Republicans in Congress were plunged into turmoil on Thursday when California Representative Kevin McCarthy, the favorite to succeed retiring House Speaker John Boehner, dropped out of the race in a surprise that adds to concerns about the party’s ability to govern effectively.
McCarthy, the No. 2 Republican in the House, faced opposition from more conservative lawmakers who now could be emboldened to take a more confrontational approach toward Democratic President Barack Obama on legislation and policy.
McCarthy’s decision leaves House Republicans without a leader at a time when they face difficult decisions about the spending and national debt that could threaten the country’s ability to pay its bills and keep its government running.
Even under the leadership of Boehner, who relied on McCarthy as an ally, Republicans stumbled into a 16-day government shutdown in 2013 and brought the country to the brink of default in 2011, leading to the United States’ first-ever debt rating downgrade.
The next speaker will have to answer to a newly assertive conservative wing at a time when the party is trying to appeal to a broad swath of voters in the campaign for the November 2016 presidential elections.
In several closed-door meetings this week, McCarthy told lawmakers he would not be like Boehner, some lawmakers said afterward, but few seem to have found this convincing.
Boehner, who announced Sept. 25 that he would step down at the end of October, said on Thursday that he would stay on the job until a replacement is elected.
Both the secret-ballot vote to nominate a Republican candidate for speaker and the full House vote, which was set for Oct. 30, have been postponed until further notice.
House Republicans’ inability to merely pick a leader comes after Boehner and Senate Majority Leader Mitch McConnell, also a Republican, had gone to great lengths all year to demonstrate that their party can effectively run Congress.
“If we are going to unite and be strong, we need a new face to help do that,” McCarthy told reporters. He said he would stay on in his current post as majority leader.
McCarthy’s ability to effectively communicate Republican initiatives was called into question last week when he made a connection between a special House committee investigating a 2012 attack in Benghazi, Libya, and Democratic presidential candidate Hillary Clinton’s falling public opinion poll numbers.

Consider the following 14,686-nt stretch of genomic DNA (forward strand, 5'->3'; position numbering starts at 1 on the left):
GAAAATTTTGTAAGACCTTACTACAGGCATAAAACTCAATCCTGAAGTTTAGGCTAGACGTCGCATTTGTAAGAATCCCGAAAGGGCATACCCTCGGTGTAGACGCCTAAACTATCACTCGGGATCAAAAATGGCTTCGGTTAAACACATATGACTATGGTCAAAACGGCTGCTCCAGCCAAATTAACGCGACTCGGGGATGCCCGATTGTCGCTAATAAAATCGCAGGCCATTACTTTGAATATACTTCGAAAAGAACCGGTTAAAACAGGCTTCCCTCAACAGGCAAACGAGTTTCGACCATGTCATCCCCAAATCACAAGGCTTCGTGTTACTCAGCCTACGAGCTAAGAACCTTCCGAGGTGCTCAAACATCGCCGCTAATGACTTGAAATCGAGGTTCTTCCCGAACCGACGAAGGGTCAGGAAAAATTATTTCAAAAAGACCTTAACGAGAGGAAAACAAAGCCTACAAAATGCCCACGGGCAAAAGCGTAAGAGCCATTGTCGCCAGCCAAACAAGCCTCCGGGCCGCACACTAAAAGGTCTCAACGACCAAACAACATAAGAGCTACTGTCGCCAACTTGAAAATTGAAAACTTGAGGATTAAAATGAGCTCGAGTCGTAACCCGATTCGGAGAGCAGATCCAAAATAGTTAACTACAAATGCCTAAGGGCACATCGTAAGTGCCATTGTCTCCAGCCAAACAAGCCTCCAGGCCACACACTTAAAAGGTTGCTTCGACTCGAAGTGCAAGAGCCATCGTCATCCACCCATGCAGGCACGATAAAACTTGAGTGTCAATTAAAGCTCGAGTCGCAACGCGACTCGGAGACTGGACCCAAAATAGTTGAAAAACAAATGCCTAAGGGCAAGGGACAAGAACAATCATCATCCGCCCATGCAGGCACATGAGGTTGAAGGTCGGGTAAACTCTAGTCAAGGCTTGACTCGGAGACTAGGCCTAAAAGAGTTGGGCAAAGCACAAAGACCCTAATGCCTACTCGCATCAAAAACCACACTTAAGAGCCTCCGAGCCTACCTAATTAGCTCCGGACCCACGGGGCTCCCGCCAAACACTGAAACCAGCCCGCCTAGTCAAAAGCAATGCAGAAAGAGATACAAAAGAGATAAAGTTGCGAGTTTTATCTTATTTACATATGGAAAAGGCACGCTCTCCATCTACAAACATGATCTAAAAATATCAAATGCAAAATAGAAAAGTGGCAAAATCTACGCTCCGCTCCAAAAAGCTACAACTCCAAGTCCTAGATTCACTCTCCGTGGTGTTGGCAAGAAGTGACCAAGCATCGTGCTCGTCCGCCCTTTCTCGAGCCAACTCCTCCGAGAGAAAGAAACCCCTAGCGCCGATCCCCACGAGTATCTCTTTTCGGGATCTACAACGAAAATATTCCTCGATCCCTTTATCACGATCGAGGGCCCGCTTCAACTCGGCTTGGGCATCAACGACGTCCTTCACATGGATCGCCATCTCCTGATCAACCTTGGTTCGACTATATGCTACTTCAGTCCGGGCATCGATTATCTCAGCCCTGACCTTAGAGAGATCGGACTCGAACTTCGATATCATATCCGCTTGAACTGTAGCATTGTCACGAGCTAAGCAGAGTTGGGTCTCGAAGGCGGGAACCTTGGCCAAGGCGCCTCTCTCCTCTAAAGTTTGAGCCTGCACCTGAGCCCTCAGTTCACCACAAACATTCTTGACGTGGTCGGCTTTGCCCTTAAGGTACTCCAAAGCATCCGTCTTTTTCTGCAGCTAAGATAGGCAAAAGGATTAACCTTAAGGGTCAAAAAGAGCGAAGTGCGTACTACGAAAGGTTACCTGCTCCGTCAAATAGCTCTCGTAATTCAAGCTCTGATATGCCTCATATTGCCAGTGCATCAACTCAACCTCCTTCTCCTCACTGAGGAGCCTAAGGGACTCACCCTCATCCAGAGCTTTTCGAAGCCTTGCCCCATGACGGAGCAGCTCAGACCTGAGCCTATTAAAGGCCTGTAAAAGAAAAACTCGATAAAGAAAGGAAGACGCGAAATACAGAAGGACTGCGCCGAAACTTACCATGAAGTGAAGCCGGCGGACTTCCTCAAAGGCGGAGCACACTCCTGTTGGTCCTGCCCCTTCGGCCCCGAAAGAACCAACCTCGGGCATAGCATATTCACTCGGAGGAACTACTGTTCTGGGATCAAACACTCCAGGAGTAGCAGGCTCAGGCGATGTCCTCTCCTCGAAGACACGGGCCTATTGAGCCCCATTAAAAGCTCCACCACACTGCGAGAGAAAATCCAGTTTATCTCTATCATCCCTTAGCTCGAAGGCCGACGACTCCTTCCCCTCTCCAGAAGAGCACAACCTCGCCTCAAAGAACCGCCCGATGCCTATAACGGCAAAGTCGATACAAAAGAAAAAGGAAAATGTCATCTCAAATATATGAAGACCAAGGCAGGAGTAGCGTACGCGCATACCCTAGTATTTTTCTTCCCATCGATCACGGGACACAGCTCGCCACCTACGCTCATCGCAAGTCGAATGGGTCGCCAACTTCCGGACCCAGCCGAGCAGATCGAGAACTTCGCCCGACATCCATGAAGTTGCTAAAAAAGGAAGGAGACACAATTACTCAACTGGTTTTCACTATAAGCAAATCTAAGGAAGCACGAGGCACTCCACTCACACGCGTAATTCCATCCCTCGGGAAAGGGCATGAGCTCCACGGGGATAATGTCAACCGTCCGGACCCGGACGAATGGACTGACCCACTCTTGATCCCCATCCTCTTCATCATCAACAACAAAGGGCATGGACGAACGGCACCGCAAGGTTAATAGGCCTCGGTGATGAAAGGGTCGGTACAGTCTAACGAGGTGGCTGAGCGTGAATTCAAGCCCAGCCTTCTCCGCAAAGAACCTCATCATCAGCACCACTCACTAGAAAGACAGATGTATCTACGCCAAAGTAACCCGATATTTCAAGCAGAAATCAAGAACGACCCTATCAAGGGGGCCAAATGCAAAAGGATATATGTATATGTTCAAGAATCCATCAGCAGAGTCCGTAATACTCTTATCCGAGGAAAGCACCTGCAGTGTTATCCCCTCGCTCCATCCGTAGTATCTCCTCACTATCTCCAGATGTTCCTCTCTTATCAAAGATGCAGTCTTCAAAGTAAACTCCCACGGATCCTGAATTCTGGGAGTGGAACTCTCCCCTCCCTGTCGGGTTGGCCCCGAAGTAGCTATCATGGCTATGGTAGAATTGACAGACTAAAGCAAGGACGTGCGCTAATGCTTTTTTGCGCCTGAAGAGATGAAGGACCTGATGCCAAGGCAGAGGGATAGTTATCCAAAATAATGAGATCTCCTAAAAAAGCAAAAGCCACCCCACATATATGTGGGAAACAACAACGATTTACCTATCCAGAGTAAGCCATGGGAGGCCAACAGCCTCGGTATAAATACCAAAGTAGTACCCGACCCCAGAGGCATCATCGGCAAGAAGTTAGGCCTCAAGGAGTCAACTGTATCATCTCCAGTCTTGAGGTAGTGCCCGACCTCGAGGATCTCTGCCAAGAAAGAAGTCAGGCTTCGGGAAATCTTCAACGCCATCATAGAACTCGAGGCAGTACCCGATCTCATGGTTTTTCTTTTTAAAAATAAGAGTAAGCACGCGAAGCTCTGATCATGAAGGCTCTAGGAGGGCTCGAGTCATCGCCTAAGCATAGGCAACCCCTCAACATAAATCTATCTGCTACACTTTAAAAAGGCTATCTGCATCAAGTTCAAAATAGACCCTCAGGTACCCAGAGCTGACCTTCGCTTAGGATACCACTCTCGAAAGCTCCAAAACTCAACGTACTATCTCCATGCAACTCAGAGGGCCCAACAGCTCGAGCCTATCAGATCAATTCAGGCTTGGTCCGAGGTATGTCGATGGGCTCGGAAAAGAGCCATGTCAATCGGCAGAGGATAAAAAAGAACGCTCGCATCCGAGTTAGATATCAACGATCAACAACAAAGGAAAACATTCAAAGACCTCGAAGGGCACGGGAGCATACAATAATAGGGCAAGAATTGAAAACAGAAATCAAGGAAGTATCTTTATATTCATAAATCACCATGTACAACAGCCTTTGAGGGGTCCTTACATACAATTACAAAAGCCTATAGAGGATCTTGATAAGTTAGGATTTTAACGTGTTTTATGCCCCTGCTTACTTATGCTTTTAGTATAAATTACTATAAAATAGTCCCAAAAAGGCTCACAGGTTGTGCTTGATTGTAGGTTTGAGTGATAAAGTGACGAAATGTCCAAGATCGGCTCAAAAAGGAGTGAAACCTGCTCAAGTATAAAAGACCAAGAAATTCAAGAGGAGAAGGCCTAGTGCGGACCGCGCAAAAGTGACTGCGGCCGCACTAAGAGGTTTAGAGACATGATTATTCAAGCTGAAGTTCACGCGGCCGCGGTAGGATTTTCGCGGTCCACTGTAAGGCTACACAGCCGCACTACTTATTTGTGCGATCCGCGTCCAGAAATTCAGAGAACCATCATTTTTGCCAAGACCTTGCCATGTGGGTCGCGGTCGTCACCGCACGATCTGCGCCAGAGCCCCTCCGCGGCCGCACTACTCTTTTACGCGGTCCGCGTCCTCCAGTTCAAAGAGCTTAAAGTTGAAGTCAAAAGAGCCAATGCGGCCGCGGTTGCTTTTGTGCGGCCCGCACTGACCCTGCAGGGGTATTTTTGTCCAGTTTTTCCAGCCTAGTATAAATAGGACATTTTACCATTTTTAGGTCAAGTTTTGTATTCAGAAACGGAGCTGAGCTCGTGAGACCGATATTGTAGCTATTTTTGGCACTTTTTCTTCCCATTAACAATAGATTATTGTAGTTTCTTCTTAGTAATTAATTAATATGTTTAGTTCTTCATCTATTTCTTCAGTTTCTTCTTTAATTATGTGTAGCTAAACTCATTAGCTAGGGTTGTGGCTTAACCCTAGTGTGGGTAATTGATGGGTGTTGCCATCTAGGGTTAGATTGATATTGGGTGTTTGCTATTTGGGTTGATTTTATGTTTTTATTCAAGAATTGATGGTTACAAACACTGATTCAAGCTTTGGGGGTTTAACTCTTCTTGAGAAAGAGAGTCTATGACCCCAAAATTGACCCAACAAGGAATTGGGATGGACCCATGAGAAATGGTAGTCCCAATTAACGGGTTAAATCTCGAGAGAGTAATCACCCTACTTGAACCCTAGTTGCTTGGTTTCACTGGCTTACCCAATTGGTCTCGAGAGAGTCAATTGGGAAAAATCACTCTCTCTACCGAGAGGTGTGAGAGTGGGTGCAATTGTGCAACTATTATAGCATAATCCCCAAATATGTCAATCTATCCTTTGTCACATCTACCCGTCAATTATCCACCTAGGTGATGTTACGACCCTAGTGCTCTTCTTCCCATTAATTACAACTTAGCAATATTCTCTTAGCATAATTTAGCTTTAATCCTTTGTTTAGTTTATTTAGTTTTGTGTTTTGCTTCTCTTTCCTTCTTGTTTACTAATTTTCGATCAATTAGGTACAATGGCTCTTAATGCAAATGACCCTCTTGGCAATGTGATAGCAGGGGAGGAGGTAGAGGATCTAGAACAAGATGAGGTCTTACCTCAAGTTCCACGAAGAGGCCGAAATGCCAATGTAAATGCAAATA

Clinton was secretary of state at the time of the attack, in which four Americans, including the ambassador to Libya, were killed.
One possible successor to Boehner, Wisconsin Representative Paul Ryan, said he was not interested in becoming speaker. The party’s 2012 vice presidential nominee is widely admired among Republicans but said he wanted to remain as chairman of the tax-writing Ways and Means Committee.
The two lawmakers who had challenged McCarthy for the post, Representatives Jason Chaffetz of Utah and Daniel Webster of Florida, said they were still in the race.
“It was just absolutely stunning what happened,” Chaffetz said. “I don’t know if I am the right person. I put my name in the hat because I do want to unite this party internally.” Webster said he expected other candidates to enter the contest.
The Republicans were tossed into upheaval just a few weeks before the United States is due to reach the limits of its borrowing authority. The Treasury department has estimated that the United States will hit its $18 trillion debt cap around Nov. 5, and the White House urged Congress to raise the limit before then to avoid a possible default.
Lawmakers are also struggling with Obama on spending levels before government funding runs out on Dec. 11.
White House spokesman Josh Earnest said there had been several instances in the past few years in which a Republican-dominated House of Representatives has managed to raise the debt ceiling without political brinkmanship.
“And we’re hopeful that in spite of this chaos, that Republicans and Democrats in the House will do the same thing again,” Earnest said at a news briefing.
McCarthy was elected to Congress from California in 2006 and had been one of Boehner’s lieutenants in House Republican leadership since 2011. He has been majority leader since August 2014.
Webster had drawn the backing of the House Freedom Caucus, a bloc of about 40 conservatives. These Tea Party-aligned members noted that Webster, 66, led efforts that “empowered” individual lawmakers while he was speaker of the Florida House from 1996 to 1998.
(Additional reporting by David Lawder; editing by Grant McCool)